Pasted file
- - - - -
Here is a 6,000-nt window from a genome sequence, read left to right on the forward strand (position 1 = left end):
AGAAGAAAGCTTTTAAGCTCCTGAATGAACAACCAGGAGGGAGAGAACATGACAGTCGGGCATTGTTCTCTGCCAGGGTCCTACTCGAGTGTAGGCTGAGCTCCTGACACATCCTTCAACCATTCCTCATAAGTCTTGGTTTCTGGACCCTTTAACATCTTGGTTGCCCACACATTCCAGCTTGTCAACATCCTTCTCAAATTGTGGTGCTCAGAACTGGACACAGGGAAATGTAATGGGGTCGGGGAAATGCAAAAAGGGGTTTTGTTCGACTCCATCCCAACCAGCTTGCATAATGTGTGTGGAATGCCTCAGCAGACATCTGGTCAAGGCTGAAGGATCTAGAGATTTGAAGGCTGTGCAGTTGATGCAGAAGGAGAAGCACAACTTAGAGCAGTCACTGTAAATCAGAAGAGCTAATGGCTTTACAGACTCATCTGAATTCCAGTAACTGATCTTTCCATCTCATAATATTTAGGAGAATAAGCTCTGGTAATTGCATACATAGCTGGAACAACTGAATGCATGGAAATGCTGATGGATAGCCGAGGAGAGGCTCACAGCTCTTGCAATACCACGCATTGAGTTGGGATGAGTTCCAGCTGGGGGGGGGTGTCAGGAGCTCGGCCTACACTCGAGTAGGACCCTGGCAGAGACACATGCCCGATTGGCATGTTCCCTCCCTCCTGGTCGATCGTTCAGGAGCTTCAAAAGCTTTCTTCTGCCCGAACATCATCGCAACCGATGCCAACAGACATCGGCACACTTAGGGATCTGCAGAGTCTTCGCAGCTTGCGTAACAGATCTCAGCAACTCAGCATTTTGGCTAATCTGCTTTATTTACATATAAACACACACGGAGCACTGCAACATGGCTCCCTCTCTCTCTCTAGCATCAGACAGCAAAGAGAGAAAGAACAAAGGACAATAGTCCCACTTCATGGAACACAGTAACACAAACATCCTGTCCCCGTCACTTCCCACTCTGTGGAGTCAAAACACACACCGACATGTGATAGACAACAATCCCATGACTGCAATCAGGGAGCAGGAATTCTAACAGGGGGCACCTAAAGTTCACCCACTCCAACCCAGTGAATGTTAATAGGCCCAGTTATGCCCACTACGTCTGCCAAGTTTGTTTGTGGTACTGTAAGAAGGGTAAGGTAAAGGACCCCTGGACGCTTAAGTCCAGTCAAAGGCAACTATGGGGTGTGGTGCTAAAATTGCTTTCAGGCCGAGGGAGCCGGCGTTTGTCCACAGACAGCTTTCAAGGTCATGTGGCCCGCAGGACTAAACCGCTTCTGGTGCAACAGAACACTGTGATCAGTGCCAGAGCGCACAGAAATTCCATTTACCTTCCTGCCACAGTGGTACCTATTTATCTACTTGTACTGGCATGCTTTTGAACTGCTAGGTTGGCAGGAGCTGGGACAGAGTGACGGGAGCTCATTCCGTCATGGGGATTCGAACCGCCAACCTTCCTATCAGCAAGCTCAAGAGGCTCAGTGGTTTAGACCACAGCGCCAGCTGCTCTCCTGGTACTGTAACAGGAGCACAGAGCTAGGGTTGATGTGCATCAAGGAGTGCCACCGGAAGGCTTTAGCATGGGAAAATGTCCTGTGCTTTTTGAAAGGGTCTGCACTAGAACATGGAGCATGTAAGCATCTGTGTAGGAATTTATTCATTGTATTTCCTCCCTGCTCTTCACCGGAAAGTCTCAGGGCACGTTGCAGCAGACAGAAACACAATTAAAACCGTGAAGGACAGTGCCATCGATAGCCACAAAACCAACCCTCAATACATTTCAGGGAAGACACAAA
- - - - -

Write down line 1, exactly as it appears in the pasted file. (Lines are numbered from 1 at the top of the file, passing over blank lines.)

Here is a 6,000-nt window from a genome sequence, read left to right on the forward strand (position 1 = left end):